The follow-up album, Elevator, was a long time in the making, which, coupled with sounding a watered-down version of its predecessor, meant that many had moved on and few took notice. Three further records on and still to reach the commercial or critical heights of Breakdown again, could the band’s epitaph be tinged with resignation and bitterness of what might have been, or is it determined to drag you in for some final shape-throwing before last orders?
It’s certainly reflective; ‘Some days were daydreams/Some days were sun beams… We were the sweet and the bitter’, sings vocalist and keyboard player Steve Bays on opening track ‘The Kid Who Stays In The Picture’. It won’t get you to your feet, although its mid-tempo stomp and signature melodies are pleasing enough. Such description could be applied throughout the album; there’s a shortage of spiky ‘No, Not Now’ rhythms to grab you but plenty of nice-enough pop hooks to pull you back in as you’re about to leave. ‘Modern Mind’ picks up the tempo, but its chorus is sadly forgotten by the time the lethargic ‘Pulling Levers’ rolls in, building to an equally weak vocal centrepiece. ‘Magnitude’ belies its title in length – at over five minutes an epic by Hot Hot Heat proportions – if not in musical adventure.
The second half of the album does mercifully burst into life with the jagged, punchy ‘Mayor of the City’ and the 129-second thrill of ‘Alaskan Midnight Sun’, the latter of which brings back memories of vintage Hot Hot Heat, complete with Bays’ unique syncopated, beating vocal delivery in amongst his instant melodies.
Prior to the album’s strange choice of a closing track – the unusually experimental ‘The Memory’s Here’, which moodily simmers with Maccabees-style sparseness – two more tracks keep the pace up, ‘Comeback of the Century’ and ‘Sad Sad Situation’. Neither of these song titles quite sum up this final Hot Hot Heat album; there is not enough here signifying a return to that early-noughties form, but for the band’s fans – to whom this album is dedicated – there are certainly reminders of what initially drew them to that dancefloor in the first place.
~Hot Hot Heat is released via Kaw-Liga Records on Friday, 24th June 2016.~
Interviewing Austin Brown, guitarist and singer of the band Parquet Courts (who made my number 1 album of 2013), and Man United fan, for United We Stand, we had a good chat about becoming a fan, supporting United whilst on the road in the States, and the emergence of New York City in the MLS. The interview was printed in issue 261 of UWS. You can order print or digital issues here.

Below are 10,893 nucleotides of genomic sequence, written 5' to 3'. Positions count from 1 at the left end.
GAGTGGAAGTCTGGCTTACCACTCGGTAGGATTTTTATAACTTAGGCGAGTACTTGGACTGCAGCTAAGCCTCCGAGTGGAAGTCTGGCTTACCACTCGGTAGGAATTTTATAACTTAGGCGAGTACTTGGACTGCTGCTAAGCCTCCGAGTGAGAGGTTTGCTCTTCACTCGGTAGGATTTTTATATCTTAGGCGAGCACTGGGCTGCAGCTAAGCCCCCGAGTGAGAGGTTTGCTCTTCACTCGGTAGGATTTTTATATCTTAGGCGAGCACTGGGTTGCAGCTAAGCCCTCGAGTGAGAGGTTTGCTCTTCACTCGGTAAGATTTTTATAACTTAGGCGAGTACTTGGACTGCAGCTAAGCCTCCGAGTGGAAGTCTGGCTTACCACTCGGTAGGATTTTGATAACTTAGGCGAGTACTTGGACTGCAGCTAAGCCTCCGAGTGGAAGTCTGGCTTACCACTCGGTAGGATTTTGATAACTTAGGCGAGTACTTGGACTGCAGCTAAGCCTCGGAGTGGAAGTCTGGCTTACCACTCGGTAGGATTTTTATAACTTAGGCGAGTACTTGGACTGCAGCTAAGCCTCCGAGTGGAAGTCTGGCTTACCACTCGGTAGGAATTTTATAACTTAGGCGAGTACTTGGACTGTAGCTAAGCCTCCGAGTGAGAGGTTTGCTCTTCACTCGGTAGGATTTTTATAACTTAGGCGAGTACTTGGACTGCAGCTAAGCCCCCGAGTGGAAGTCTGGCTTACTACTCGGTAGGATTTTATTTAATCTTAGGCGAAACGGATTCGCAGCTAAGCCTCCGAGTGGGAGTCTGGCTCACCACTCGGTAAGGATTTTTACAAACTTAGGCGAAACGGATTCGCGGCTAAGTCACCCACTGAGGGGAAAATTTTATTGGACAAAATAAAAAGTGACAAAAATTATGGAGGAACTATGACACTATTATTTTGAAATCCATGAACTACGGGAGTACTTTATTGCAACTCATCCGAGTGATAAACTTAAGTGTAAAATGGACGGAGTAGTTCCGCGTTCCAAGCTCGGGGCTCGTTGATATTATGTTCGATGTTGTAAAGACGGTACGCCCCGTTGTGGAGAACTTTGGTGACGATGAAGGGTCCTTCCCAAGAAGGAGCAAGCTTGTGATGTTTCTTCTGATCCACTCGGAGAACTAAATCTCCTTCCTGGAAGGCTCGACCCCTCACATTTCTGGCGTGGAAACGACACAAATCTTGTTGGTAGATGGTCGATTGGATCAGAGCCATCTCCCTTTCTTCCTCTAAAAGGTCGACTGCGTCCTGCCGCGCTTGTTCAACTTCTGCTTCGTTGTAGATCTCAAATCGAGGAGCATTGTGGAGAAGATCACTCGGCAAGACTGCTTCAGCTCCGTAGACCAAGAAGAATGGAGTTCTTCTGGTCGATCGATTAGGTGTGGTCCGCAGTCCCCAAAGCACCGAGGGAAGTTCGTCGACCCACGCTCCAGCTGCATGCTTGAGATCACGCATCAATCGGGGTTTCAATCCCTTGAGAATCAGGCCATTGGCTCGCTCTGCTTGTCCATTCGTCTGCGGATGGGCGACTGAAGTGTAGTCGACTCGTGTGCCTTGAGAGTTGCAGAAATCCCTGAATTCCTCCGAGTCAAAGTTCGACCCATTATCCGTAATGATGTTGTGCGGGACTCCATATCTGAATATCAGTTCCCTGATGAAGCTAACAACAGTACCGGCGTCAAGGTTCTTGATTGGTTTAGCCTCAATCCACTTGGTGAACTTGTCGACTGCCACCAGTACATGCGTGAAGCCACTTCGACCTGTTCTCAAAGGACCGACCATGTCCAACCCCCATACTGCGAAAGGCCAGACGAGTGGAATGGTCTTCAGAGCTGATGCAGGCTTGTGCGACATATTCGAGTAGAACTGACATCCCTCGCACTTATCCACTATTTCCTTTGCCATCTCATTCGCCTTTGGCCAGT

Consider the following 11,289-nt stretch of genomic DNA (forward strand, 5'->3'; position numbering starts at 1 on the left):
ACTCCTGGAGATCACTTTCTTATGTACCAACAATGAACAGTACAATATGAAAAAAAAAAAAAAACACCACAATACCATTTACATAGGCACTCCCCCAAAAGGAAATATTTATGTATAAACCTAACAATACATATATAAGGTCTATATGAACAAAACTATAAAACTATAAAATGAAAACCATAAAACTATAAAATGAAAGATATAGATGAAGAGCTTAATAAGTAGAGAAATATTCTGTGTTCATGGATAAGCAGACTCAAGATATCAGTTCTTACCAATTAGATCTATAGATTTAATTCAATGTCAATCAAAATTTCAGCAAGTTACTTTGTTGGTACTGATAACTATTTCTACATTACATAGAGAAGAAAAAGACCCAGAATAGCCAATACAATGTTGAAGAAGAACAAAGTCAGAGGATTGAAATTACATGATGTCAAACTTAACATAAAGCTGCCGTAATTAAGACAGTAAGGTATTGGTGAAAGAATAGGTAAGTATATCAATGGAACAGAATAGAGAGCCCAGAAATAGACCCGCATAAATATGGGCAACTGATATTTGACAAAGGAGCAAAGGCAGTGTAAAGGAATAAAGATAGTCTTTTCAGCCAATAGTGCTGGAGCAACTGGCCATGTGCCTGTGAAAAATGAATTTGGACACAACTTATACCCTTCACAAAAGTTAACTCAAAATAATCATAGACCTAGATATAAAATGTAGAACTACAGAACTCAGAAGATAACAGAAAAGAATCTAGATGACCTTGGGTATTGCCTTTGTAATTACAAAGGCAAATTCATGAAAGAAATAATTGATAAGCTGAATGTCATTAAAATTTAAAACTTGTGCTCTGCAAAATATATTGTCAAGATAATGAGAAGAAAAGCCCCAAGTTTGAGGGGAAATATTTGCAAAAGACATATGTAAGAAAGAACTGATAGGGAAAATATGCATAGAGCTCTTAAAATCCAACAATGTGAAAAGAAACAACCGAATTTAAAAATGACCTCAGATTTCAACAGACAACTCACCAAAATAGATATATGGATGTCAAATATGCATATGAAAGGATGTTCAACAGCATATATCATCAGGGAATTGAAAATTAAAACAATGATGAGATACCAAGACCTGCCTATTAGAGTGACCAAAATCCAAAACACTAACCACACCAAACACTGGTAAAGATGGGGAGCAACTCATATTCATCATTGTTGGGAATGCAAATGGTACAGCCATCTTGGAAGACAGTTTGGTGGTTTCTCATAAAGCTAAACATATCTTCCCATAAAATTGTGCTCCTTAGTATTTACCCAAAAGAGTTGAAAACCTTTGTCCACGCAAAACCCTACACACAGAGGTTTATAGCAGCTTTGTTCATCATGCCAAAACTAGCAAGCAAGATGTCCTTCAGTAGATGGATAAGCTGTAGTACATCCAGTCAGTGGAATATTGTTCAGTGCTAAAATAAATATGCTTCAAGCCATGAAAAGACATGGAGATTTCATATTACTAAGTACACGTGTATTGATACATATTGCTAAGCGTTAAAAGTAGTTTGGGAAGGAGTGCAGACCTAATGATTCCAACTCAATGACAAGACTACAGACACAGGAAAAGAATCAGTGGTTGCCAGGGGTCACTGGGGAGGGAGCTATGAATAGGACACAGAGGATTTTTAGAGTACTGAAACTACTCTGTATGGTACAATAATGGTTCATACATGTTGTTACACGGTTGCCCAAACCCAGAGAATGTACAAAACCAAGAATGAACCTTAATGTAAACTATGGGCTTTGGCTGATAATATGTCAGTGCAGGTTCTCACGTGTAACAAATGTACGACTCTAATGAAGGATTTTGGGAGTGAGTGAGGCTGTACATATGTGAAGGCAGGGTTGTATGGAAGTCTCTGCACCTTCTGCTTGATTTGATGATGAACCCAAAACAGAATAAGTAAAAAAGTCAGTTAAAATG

As well as talking about football, Brown also talked me through the new Parquet Courts record, Human Performance, the themes behind the songs, use of the mellotron instrument, and how they capture that Parquet Courts sound. The full interview is available on the (sic) Magazine website.
“There was this crossroads we came to where we wanted to spend more time making the record because we wanted to evolve our sound, and we wanted to take some time to get some perspective on our sound. Some perspective on our lives, and what’s going on, and ‘Who are we? What kind of music do we make? And what’s the next step for us?’”
Click here for the full interview.
I interviewed Mark Carlin, United fan and Director of the Salford festival. He told me the origins of the festival, how the line-ups are chosen, his favourite acts, and his pride at its place within the Salford social and musical calendar.
Elbow played an acoustic set at one of the legendary Roadhouse Xmas parties. I think this was in 2008 as I seem to remember them playing Grounds For Divorce. Might be wrong, tho. Great gig by a great band in a great venue.